Monday, February 22, 2010

Have any other cities of Asia become successful in solving transport problems by banning fuel-free transport (FFT)?

Have any other cities of Asia become successful in solving
transport problems by banning fuel-free transport (FFT)?

It appears that we are going to commit the same mistake as General Suharto,
the then-dictator of Indonesia did by banning rickshaws (locally known as
becak) from Jakarta during the 1980s and thereby turning the city into a
traveller’s nightmare. Be it total or partial fuel-free transport (FFT) bans, past
experiences in other cities of Asia were not very pleasant either. Manila
banned FFT initially in the 1950s but some FFT re-emerged in the 1990s.
Bangkok banned FFT in 1960 and Karachi in 1962. Jakarta and New Delhi
followed suit and banned FFT during the 1980s. Transport statistics suggest
none of the cities that imposed FFT bans were able to solve their transport
problems by banning FFT. In most of the cases the situations became even

From the modal shares of different vehicles, it is evident that fuel-free vehicles
(FFV) were replaced by either motorcycles or motorised three-wheelers. The
modal share of motorcycles or motorised three-wheelers in these cities
accounts for 35% to 70% of the total vehicles (World Resource Institute 1996),
which is more or less similar to that of rickshaws in Dhaka.

The high growth of motorcycles and motorised three-wheelers contributed to
unbearable congestion and air pollution in the cities that  banned FFT. The
alarming rates of growth of motorised two or three wheelers have become a
cause of serious concerns for the authorities of almost all FFT-free cities of
Asia. It is not surprising that banning of FFT promotes growth of such kind of
motorised monsters, which are obviously less efficient both from the
perspectives of traffic management and pollution control. Unlike fuel-free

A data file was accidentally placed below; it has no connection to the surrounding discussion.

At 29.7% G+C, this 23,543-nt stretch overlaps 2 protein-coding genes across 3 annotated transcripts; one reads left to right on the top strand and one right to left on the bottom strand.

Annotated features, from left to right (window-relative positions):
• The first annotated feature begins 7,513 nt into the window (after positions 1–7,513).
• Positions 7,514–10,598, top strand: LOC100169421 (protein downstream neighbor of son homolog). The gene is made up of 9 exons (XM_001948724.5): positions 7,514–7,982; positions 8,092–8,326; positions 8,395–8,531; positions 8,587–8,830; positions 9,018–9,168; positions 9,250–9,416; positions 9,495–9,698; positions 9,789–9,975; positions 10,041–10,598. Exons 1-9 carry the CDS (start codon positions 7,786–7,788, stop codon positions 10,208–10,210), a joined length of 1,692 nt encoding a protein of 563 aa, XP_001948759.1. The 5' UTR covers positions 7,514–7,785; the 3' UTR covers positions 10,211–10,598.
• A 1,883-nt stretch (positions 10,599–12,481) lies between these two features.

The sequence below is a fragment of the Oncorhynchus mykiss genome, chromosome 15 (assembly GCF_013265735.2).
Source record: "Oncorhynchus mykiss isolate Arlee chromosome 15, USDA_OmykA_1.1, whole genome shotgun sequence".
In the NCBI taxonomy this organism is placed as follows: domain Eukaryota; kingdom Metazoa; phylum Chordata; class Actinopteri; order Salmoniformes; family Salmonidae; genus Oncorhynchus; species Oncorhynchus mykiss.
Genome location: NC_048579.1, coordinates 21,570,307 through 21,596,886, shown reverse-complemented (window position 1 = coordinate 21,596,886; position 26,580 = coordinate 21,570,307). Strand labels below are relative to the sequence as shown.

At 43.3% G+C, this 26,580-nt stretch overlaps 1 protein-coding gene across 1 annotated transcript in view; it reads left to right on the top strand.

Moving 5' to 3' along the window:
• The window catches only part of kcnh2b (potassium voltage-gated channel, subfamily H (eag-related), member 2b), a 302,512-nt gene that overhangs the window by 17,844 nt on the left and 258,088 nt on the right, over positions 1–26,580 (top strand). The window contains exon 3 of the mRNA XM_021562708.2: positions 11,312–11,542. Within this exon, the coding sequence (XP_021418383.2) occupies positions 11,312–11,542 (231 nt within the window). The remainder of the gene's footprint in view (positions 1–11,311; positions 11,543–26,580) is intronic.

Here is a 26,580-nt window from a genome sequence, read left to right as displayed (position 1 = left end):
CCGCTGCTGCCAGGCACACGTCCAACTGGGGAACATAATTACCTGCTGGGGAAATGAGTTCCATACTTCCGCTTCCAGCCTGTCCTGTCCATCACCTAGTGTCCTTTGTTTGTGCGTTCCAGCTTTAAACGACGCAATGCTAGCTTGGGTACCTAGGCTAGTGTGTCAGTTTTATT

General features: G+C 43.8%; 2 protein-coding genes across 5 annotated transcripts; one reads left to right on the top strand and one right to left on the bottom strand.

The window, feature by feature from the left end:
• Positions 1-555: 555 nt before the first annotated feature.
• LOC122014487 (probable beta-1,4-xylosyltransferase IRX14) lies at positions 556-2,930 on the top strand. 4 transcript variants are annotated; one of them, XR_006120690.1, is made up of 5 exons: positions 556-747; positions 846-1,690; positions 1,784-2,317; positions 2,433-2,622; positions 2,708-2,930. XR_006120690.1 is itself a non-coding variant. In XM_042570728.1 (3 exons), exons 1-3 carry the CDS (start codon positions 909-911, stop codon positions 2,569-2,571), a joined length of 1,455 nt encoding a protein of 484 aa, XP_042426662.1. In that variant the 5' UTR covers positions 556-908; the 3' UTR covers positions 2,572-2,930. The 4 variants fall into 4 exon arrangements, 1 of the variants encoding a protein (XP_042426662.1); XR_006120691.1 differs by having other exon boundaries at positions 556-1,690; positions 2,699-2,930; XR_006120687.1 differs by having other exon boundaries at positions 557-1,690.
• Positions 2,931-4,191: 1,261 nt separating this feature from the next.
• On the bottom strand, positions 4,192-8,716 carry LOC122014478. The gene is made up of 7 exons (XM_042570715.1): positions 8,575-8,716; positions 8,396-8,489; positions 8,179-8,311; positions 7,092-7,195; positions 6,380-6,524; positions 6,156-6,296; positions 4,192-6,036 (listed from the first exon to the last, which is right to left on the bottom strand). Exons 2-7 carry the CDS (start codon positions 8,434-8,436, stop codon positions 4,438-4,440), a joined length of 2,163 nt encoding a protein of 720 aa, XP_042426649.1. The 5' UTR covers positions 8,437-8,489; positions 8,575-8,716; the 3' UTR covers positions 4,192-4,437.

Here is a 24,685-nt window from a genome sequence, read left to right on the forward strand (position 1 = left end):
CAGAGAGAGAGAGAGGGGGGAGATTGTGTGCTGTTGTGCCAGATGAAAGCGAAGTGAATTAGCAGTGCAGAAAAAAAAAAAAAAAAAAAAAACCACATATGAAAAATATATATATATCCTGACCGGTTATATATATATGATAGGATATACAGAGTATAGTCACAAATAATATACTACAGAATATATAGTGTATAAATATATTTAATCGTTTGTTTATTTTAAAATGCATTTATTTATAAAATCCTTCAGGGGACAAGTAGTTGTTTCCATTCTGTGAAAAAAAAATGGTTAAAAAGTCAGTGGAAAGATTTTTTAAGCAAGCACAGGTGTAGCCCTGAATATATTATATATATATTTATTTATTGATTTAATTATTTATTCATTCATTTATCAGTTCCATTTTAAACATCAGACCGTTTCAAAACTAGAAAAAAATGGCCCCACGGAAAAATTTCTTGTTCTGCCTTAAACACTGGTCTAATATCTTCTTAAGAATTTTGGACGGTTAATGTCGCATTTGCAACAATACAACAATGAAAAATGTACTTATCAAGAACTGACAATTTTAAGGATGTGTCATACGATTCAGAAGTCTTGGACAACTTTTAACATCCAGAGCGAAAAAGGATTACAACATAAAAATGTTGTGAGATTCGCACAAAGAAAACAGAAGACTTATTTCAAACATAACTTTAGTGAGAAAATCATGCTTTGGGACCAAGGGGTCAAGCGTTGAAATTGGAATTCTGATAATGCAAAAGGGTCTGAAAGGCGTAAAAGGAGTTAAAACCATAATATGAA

vehicles, fuel-dependent (motorised) vehicles of all kinds utilise fuel which is
often heavily subsidised by the government and which emits carbon, the
major cause of global warming.

The average travel speeds in most FFT-free cities are generally lower than in
Dhaka. Bangkok and Jakarta are notorious for traffic congestion and
pollution. After almost two decades of suffering due to the ban, about 70% of
residents in the low income neighbourhoods of New Delhi and Jakarta now
favour reintroduction of FFT (Hook 2002). Surabaya, Hanoi and Ho Chi Minh
City restricted FFT movements on certain major roads in the 1990s. However,
banning of FFT from the major roads has proved to be a disaster for these
cities. Hanoi is now trying to limit motorcycle ownership and create bicycle
lanes, as motorcycles are clogging the streets, creating major air and noise
pollution, causing formerly unheard-of traffic jams, and making it difficult for
buses to ply the roads. Surabaya, the second largest city of Indonesia, has also
taken initiative to reverse the trends towards ever-greater motorisation.

It may be pointed out that in Surabaya, 60% of trips of under 3 km are made
by motorised transport, while in Germany, less than 20% of such trips are
motorised, the remaining being made by foot or bicycle. Yet incomes in
Germany are 40 times higher than in Surabaya (Hook 2002).

Banning FFT from main arterials severs continuity of large numbers of short
trips, which results in a significant increase in journey times, expense, and
sufferings to common people. It is very encouraging that the Mayor of
Surabaya has started the process of reintroducing FFT in major roads, where
they were previously banned (GTZ 2000). Being much weaker economically,
how could Bangladesh expect to solve its traffic problems by banning FFT
when the other cities of Asia have failed to do so? And how does Dhaka
anticipate dealing with the again-increasing incidence of air pollution, not to
mention the completely unacceptable levels of noise pollution from all the
cars and motorised three-wheelers?

Rickshaw Bans in Dhaka City:  An Overview of the Arguments For and Against

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